I do appreciate hearing from some of you when you write to tell me that these pages have helped you. I have heard from quite a few people who think I can help them personally. Unfortunately, I'm not a counselor or a therapist, so I would like to ask that you not write to me seeking advice. I don't know your situation, I haven't heard the other side, I don't know who you are or what you are all about, and most of all, I'm not qualified to give you advice. The few times I tried to advise people when asked, they didn't like what I told them. Sometimes it hurts to hear things you are unprepared to hear because you aren't ready to accept the truth.
take me seriously when I tell you to see a counselor or a therapist
if you are having an unusually hard time dealing with your divorce.
You need to talk to someone
who is trained to deal with these things - someone who will get to
know you and your situation. I can't stress this enough. They
can help you. And if they aren't helping, change therapists or counselors.
Sometimes a person can relate to one therapist and not another.
"The reason most of us won't let go of what we
have is that we don't really believe that something better is in front
of us. So we hang on desperately to what was. Until you let go of
what was, you don't get the beautiful stuff of what can be. In living
that life of truth where things can get better, they are going to
above statement actually happened to me. I was so depressed and down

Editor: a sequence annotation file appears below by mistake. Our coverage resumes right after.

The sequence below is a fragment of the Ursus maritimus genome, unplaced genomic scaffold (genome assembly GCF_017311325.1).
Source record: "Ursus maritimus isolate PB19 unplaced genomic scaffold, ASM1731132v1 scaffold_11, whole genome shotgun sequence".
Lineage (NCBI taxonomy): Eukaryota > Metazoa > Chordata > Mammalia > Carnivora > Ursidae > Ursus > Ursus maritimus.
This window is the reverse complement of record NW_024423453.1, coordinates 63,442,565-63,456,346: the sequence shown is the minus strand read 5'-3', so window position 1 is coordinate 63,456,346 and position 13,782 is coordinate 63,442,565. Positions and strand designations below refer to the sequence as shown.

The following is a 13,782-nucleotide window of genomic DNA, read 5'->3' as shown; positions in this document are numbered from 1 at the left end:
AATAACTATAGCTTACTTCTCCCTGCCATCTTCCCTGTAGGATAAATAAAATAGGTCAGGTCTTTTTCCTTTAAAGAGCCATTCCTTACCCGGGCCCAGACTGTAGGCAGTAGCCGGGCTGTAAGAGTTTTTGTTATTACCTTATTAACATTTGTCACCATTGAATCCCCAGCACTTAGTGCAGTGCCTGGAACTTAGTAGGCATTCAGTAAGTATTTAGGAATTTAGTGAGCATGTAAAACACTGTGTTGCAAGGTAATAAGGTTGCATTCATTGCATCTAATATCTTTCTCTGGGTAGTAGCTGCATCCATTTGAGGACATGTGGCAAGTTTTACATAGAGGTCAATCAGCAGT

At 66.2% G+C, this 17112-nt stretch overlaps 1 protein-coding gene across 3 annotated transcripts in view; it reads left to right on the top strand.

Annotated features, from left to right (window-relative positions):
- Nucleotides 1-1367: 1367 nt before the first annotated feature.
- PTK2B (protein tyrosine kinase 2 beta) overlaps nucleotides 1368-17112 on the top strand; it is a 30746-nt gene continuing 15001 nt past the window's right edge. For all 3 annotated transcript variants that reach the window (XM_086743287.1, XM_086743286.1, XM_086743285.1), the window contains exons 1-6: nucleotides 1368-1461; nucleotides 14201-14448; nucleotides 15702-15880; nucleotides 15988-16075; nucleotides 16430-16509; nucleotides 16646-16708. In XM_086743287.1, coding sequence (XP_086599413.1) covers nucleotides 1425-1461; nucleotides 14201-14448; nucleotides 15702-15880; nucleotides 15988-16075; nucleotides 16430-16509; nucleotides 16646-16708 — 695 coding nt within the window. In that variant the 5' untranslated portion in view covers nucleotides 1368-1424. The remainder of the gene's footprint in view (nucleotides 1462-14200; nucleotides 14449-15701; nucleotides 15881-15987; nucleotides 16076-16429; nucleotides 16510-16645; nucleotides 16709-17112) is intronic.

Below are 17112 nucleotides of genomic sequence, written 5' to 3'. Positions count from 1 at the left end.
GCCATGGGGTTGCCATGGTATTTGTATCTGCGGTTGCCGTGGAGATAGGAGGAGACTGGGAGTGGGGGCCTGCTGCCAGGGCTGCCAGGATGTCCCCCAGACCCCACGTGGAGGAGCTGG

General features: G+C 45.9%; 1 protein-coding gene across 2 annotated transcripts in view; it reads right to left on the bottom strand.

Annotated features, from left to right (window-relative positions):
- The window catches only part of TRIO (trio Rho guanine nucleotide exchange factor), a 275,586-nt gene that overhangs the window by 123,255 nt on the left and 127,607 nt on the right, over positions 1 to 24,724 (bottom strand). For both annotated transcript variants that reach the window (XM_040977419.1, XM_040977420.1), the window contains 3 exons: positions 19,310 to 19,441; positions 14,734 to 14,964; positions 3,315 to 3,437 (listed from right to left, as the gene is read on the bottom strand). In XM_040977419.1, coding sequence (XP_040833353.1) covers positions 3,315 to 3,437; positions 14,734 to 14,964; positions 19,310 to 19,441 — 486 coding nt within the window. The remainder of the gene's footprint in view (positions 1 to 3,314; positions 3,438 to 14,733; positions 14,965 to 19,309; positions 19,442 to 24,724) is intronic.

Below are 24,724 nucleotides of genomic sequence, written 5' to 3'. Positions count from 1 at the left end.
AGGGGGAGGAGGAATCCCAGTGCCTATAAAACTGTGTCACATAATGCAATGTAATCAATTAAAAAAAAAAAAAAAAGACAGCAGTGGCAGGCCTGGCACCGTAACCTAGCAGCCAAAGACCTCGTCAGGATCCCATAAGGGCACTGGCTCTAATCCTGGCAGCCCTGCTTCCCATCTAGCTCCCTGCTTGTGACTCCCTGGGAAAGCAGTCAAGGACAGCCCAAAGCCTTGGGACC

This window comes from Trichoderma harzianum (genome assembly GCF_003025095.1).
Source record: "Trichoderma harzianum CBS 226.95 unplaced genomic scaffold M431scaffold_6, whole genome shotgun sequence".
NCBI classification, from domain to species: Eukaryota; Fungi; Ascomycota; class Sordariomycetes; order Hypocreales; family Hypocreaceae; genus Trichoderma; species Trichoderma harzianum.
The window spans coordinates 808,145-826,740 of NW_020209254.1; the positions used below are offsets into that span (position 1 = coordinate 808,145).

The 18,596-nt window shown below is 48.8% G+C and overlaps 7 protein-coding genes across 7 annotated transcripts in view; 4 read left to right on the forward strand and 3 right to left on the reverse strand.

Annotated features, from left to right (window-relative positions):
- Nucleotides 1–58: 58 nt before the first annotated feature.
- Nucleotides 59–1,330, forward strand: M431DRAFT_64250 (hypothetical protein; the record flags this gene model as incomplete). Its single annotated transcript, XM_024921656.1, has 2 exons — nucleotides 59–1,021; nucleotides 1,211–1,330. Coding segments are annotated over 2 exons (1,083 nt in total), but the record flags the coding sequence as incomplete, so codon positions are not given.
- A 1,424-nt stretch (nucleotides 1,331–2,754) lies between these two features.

for so long that I didn't think that I would ever be happy again.
I kept reading and remembering those words, and I remember the day
that I actually was able to laugh with delight. I was out in my flower
garden and I actually felt lighthearted. I also remember thinking,
"Wow! I laughed and actually felt good." That was the beginning
of my realizing that I was healing.
Read these pages. Cry when you need
to. Let the feelings come up, and learn to accept them. Work on yourself.
You have a good life ahead of you to live.
Here are the links to my pages:
** Please read the copyright statement at the end of this page.
I shall pass through
this world but once.
~ Steven Grellet ~
I hope that something
or anything on one of my pages on grief and divorce recovery will help
you in some small way. If it has helped, and you know of anyone else
who might benefit from reading any of the topics listed above, please
pass this site on.
If you are in deep pain
and can't seem to get past it, please seek professional help. You owe
it to yourself, and you can't afford not to.
This page was created January 23, 1999
Updated January 16, 2006, July 11, 2007
2/24/10, 10/7/2012, 10/25/12.
Contents of this page
(including text) with the exception of the background image set and
paintingand quoted poems are Copyright 2000-2012 by Linda Saxon Nix.
No part of this page's original composition can be copied, reproduced,
printed, placed on another web site or otherwise published in any
medium without written permission.
Contents protected by United States Copyright Laws.
All sounds/music not credited to others are considered to be in "public domain". If you see something that is not in public domain that you created, please let me know and I will either give you credit or remove it. Every effort has been made to give credit when information was available. Thanks.
Title Graphic: "Sleeping Beauty" by Sir Edward Coley Burne-Jones Background Set From Dani's Delusions Graphics